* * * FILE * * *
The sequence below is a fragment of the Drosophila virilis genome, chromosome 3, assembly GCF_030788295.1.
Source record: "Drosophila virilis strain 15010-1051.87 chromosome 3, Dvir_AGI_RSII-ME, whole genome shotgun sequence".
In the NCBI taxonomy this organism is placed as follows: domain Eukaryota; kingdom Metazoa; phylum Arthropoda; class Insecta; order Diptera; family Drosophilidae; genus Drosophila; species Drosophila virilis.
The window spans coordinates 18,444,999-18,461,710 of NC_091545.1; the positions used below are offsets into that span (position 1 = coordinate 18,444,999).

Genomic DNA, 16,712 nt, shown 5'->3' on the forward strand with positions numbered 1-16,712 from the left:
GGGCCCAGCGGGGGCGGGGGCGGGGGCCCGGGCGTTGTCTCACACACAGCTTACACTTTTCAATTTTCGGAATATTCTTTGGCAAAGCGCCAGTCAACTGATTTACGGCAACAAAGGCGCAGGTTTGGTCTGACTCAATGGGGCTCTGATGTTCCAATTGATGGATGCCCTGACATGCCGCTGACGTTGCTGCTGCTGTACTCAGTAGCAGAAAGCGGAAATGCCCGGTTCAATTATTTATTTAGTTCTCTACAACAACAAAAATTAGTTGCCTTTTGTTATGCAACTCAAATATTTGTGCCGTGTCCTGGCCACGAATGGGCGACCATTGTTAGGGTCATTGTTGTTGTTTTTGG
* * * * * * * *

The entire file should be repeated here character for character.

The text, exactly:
The sequence below is a fragment of the Drosophila virilis genome, chromosome 3, assembly GCF_030788295.1.
Source record: "Drosophila virilis strain 15010-1051.87 chromosome 3, Dvir_AGI_RSII-ME, whole genome shotgun sequence".
In the NCBI taxonomy this organism is placed as follows: domain Eukaryota; kingdom Metazoa; phylum Arthropoda; class Insecta; order Diptera; family Drosophilidae; genus Drosophila; species Drosophila virilis.
The window spans coordinates 18,444,999-18,461,710 of NC_091545.1; the positions used below are offsets into that span (position 1 = coordinate 18,444,999).

Genomic DNA, 16,712 nt, shown 5'->3' on the forward strand with positions numbered 1-16,712 from the left:
GGGCCCAGCGGGGGCGGGGGCGGGGGCCCGGGCGTTGTCTCACACACAGCTTACACTTTTCAATTTTCGGAATATTCTTTGGCAAAGCGCCAGTCAACTGATTTACGGCAACAAAGGCGCAGGTTTGGTCTGACTCAATGGGGCTCTGATGTTCCAATTGATGGATGCCCTGACATGCCGCTGACGTTGCTGCTGCTGTACTCAGTAGCAGAAAGCGGAAATGCCCGGTTCAATTATTTATTTAGTTCTCTACAACAACAAAAATTAGTTGCCTTTTGTTATGCAACTCAAATATTTGTGCCGTGTCCTGGCCACGAATGGGCGACCATTGTTAGGGTCATTGTTGTTGTTTTTGG